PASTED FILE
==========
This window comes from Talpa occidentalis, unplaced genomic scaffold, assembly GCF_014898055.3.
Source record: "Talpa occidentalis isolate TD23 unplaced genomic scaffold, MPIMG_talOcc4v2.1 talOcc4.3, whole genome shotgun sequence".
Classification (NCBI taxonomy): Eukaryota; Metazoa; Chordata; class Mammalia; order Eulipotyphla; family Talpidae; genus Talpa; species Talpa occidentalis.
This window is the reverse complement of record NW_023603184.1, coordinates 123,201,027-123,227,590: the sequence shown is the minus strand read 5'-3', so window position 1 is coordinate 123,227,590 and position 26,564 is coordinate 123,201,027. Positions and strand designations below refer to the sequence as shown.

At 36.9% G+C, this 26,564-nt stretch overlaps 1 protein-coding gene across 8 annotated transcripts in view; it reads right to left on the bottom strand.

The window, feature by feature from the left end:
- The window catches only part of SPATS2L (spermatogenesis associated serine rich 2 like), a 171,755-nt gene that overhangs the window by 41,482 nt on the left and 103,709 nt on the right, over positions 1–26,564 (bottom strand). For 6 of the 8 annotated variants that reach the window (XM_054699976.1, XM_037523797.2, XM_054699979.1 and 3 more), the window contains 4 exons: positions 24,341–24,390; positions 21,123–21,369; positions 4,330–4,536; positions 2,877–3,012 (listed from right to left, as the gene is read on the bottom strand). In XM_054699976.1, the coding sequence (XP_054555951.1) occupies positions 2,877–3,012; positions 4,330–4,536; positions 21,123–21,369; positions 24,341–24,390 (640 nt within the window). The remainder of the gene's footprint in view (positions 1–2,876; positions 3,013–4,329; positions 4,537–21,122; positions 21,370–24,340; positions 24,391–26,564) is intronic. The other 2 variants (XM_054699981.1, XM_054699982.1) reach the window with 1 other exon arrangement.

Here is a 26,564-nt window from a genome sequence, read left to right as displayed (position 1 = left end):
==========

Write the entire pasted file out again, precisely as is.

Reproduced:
This window comes from Talpa occidentalis, unplaced genomic scaffold, assembly GCF_014898055.3.
Source record: "Talpa occidentalis isolate TD23 unplaced genomic scaffold, MPIMG_talOcc4v2.1 talOcc4.3, whole genome shotgun sequence".
Classification (NCBI taxonomy): Eukaryota; Metazoa; Chordata; class Mammalia; order Eulipotyphla; family Talpidae; genus Talpa; species Talpa occidentalis.
This window is the reverse complement of record NW_023603184.1, coordinates 123,201,027-123,227,590: the sequence shown is the minus strand read 5'-3', so window position 1 is coordinate 123,227,590 and position 26,564 is coordinate 123,201,027. Positions and strand designations below refer to the sequence as shown.

At 36.9% G+C, this 26,564-nt stretch overlaps 1 protein-coding gene across 8 annotated transcripts in view; it reads right to left on the bottom strand.

The window, feature by feature from the left end:
- The window catches only part of SPATS2L (spermatogenesis associated serine rich 2 like), a 171,755-nt gene that overhangs the window by 41,482 nt on the left and 103,709 nt on the right, over positions 1–26,564 (bottom strand). For 6 of the 8 annotated variants that reach the window (XM_054699976.1, XM_037523797.2, XM_054699979.1 and 3 more), the window contains 4 exons: positions 24,341–24,390; positions 21,123–21,369; positions 4,330–4,536; positions 2,877–3,012 (listed from right to left, as the gene is read on the bottom strand). In XM_054699976.1, the coding sequence (XP_054555951.1) occupies positions 2,877–3,012; positions 4,330–4,536; positions 21,123–21,369; positions 24,341–24,390 (640 nt within the window). The remainder of the gene's footprint in view (positions 1–2,876; positions 3,013–4,329; positions 4,537–21,122; positions 21,370–24,340; positions 24,391–26,564) is intronic. The other 2 variants (XM_054699981.1, XM_054699982.1) reach the window with 1 other exon arrangement.

Here is a 26,564-nt window from a genome sequence, read left to right as displayed (position 1 = left end):